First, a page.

Maturity and “Cha Cha Real Smooth”


Grace Sherban

Campus editor Grace Sherban is once again reminiscing about this past summer. Read her thoughts on the film “Cha Cha Real Smooth” below.

Grace Sherban, Campus Editor

On a random Tuesday night over the summer, I had the sudden urge to go to the movie theater. I checked what movies were being shown at Cedar Lee Theater and decided to go see Cooper Raiff’s “Cha Cha Real Smooth.” 

I’d been hearing a lot of positive buzz around the movie so I hopped in Alana, my Hyundai Elantra, and drove to the movie theater. The film was showing in the smallest theater I had ever been in which had about 20 seats and a screen no bigger than the one in Schott Dining Hall.  

As soon as the lights went down, the film had me completely under its spell. I was captivated from start to finish by its writing and performances, especially by writer/director Cooper Raiff. 

Ever since that original viewing over the summer, this movie has been in the back of my brain as something that I wanted to write about.  I find it to be very impactful. So, over fall break I rewatched “Cha Cha Real Smooth” and, yet again, the movie hit me like a truck. 

The film follows Andrew, played by Raiff, who is living at home with his younger brother, mom and stepdad after finishing college. While he is looking for a “grownup” job, he becomes a party starter at the bar and bat mitzvahs of family friends. It is at one of these parties where he meets Domino, played by Dakota Johnson, and her daughter Lola. 

Andrew starts an unusual friendship with Domino and Lola and the rest of the movie shows the impact that these two people have on him. Andrew has feelings for Domino but she resists Andrew’s advances because she wants consistency in her life. Not to mention, she is also engaged. 

The most prominent aspect of this movie, in my eyes, is the whole concept of maturity. Andrew is a 22-year-old guy living at home who is viewed as immature in the eyes of his stepdad and other parents because he is a party starter at children’s parties. Despite these circumstances, the feelings that Andrew is trying to navigate are the opposite of immature.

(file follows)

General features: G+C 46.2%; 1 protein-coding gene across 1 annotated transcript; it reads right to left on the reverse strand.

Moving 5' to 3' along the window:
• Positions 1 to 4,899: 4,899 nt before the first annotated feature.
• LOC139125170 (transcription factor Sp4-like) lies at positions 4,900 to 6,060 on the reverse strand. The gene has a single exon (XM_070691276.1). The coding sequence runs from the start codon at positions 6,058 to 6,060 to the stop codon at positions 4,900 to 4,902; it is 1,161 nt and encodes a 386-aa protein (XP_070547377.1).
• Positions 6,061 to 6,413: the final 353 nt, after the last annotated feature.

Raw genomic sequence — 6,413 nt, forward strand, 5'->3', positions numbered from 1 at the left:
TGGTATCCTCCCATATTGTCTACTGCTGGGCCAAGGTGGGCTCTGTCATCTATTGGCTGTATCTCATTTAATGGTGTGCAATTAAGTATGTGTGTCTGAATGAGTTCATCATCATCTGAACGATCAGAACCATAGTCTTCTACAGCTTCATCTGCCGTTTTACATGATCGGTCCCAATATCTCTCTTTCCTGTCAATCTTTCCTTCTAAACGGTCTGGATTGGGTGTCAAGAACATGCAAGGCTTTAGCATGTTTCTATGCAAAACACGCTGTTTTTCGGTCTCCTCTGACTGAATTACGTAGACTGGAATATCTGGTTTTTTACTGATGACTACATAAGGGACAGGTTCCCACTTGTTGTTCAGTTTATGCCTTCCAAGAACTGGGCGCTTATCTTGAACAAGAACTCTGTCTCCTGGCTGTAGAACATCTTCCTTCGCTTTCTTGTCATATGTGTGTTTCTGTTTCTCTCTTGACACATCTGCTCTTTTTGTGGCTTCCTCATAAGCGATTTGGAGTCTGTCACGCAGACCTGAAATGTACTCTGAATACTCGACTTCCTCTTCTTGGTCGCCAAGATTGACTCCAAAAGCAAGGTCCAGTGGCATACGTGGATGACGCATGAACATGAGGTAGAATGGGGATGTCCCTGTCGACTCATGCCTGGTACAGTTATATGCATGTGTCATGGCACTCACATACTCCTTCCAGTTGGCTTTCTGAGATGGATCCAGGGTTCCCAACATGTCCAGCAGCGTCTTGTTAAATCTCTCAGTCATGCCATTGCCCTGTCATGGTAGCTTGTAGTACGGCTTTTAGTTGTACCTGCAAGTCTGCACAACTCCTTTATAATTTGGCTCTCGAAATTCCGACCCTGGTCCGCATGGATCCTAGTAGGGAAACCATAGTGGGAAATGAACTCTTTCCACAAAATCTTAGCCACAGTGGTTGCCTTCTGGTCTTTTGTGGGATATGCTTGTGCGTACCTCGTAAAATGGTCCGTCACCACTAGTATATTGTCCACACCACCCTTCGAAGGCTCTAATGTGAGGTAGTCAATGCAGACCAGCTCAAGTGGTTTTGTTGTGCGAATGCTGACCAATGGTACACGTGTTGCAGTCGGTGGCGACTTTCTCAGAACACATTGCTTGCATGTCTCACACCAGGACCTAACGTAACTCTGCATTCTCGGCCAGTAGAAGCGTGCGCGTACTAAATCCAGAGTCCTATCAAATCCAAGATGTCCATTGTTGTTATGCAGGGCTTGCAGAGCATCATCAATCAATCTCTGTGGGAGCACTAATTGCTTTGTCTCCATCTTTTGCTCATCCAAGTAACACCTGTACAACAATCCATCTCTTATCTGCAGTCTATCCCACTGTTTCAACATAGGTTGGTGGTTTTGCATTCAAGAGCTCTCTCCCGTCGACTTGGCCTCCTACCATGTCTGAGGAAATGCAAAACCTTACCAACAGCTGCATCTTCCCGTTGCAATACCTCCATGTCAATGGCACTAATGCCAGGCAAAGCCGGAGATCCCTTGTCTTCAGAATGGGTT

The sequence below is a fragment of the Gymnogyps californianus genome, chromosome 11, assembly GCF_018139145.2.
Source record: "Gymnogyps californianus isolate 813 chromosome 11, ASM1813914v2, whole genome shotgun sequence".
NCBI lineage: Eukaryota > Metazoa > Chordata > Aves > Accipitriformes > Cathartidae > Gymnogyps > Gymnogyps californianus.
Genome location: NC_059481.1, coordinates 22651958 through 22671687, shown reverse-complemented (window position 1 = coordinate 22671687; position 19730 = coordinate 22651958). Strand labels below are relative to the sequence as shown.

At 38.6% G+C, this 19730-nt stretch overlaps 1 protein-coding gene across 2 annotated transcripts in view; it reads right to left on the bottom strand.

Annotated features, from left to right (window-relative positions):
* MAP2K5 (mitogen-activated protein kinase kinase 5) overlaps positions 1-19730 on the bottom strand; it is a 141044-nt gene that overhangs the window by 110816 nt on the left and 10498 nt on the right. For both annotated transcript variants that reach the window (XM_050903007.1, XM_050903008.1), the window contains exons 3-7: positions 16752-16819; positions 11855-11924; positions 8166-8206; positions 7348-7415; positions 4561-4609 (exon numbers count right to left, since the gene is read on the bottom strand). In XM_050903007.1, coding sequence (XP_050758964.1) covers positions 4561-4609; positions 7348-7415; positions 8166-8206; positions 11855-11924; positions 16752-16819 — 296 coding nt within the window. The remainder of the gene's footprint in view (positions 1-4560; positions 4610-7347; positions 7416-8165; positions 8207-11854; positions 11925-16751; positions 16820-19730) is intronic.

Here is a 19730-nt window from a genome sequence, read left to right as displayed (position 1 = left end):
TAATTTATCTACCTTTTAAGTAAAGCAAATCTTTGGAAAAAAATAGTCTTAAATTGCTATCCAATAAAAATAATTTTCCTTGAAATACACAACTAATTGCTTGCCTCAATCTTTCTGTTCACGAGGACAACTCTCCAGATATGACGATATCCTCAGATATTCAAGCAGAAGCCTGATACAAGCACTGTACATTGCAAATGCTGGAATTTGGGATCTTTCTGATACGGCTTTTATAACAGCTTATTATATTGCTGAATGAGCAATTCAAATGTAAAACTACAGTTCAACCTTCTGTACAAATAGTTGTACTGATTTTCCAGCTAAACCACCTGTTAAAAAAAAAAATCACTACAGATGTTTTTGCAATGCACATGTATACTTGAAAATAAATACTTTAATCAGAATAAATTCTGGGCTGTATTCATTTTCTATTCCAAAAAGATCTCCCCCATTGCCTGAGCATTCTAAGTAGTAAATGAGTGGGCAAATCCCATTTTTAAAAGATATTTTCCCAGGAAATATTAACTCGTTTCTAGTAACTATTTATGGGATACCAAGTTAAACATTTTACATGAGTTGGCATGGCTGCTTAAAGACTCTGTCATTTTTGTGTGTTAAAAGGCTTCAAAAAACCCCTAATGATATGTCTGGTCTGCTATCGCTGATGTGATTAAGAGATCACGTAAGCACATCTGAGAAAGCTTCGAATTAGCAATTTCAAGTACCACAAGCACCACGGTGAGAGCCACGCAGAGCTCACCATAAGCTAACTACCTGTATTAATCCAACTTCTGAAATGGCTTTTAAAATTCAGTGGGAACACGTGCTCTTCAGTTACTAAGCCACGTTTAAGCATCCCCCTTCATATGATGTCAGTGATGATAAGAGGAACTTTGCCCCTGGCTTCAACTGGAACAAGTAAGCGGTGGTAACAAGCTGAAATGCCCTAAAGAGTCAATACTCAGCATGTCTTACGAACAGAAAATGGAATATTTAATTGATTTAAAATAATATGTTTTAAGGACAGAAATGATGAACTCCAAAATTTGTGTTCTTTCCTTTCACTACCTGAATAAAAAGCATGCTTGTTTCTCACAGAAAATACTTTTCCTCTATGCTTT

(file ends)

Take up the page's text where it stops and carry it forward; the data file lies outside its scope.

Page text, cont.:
It is also important to note that the film starts with a twelve-year-old Andrew asking out a party starter, who politely declines based on his age. This opening begins to enforce the idea that even when he is grown up, Andrew is still viewed as a child.  

The whole concept of maturity is something that I find perplexing. For example, eighteen-year-olds are sent away from home with barely any supervision and are viewed as immature if they don’t study on Saturday nights. On the other hand, actual adults are still viewed as mature even if they have a little too much fun at a Jimmy Buffett concert over the weekend. 

Maturity is fluid and depends on the context of the situation. People have a variety of expectations of what a person should act like and these assumptions dictate whether or not people are viewed as mature. In all honesty, maturity does not matter as much as we think it should. 

I’ll be the first person to admit that, sometimes, I act immature; everyone acts immature in their own way. People are defined as immature by others who act in a different way whether it be emotionally or physically. I thought it was very mature to go drive to see a movie by myself over the summer but others may think the opposite way. 

The main point that I am trying to make about “Cha Cha Real Smooth” is that we must find the right people in our life so that we can be our true selves. It just so happens that a part of our truest self might be a little immature. 

Andrew is able to find that in Domino but insinuating circumstances make their connection more complicated. Domino views Andrew’s immaturity as one of his biggest strengths and vice versa. The ability to harken back to a childlike innocence is a skill that everyone should have and should not be frowned upon.

This depiction of maturity is one of the many reasons why “Cha Cha Real Smooth” is one of the best films of 2022. The film is able to pose a lot of tough questions, besides the concept of maturity, that the viewer might not like to ask themselves. I’ll leave you with one of those questions. Towards the end of the movie, this query is subtly proposed. In life and friendships, “are you holding back a desire to be close or a desire to be distant?”